Spitzer Sues Long Island Village For Unconstitutional And Discriminatory Housing Code Inspections Of Latino Homes
Attorney General Spitzer today filed a federal lawsuit against the Village of Freeport, Long Island, alleging that Village housing inspectors violated constitutional "search and seizure" rules and anti-discrimination laws in conducting housing code inspections of Latino residents' homes. The lawsuit, filed in federal court in Long Island, seeks significant reform of the Village's housing code enforcement scheme, including new rules to protect residents from illegal inspections.The lawsuit follows an 18-month-long investigation by the Attorney General's office of complaints from Latino residents that, since the early 1990s, the Village of Freeport engaged in a pattern of unlawful and unconstitutional conduct in its enforcement of the housing codes. The OAG's lawsuit alleges violations of the U.S. Constitution's prohibitions on unreasonable searches and seizures and national origin discrimination, the federal Fair Housing Act, and state law. Specifically, the lawsuit alleges that, as part of a program to stamp out "overoccupancy" problems in the Village, inspectors bullied their way into Latino residents' homes, failed to obtain valid consent from residents or a valid warrant before searching, used deceptive and illegal tactics to gain entry, used the presence of emergency service personnel in Latino homes to obtain access into those homes in order to conduct wide-ranging inspections. The AG's complaint cites a host of examples of this conduct in recent years, including instances where:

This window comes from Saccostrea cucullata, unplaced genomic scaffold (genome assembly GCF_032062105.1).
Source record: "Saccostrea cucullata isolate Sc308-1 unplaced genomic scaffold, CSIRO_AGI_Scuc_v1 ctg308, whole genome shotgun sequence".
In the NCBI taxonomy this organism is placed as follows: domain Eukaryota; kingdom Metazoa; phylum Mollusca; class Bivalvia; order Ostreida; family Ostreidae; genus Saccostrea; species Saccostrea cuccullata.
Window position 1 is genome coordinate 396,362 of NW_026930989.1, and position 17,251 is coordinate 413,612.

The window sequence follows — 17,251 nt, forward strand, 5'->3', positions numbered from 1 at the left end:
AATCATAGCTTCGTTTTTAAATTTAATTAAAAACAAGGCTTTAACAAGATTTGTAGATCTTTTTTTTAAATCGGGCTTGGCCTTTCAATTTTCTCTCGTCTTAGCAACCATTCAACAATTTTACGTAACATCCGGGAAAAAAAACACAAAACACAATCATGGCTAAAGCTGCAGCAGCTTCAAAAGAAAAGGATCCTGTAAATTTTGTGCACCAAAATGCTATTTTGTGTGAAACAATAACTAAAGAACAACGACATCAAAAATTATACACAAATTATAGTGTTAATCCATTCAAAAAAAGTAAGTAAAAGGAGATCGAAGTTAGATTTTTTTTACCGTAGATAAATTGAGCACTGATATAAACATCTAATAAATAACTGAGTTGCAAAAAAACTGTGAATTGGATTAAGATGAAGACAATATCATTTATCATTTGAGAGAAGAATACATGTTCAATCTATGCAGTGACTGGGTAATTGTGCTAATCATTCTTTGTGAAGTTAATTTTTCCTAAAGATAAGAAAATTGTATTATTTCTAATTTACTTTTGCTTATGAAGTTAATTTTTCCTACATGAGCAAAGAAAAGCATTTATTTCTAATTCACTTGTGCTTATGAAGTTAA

- Village housing inspectors pushed their way into Latino homes without cause, without a warrant and without resident consent, in the face of clearly articulated objections by homeowners;
- Village housing inspectors took advantage of the presence of children to gain access to Latino homes without consent, and without an otherwise sufficient legal basis;
- Village housing inspectors entered Latino residents' homes by entering through unlocked doors, without a warrant or consent, as the law requires. In many cases, confronted by residents when already inside their homes, the inspectors informed them that the inspections were "mandatory";
- Village housing inspectors made false statements that they had obtained consent to search, in order to deceive Latino families and thereby gain entry into their homes to conduct inspections;
- After being summoned to Latino families' homes by police officers who were there on emergency service calls (domestic dispute complaints, ambulance calls, and the like), Village inspectors conducted wide-ranging searches that went beyond the areas within which a search would be proper. In one case, housing inspectors called in by police searched the entire home of a Latino family and photographed a young woman who had just emerged from the shower wearing only a towel.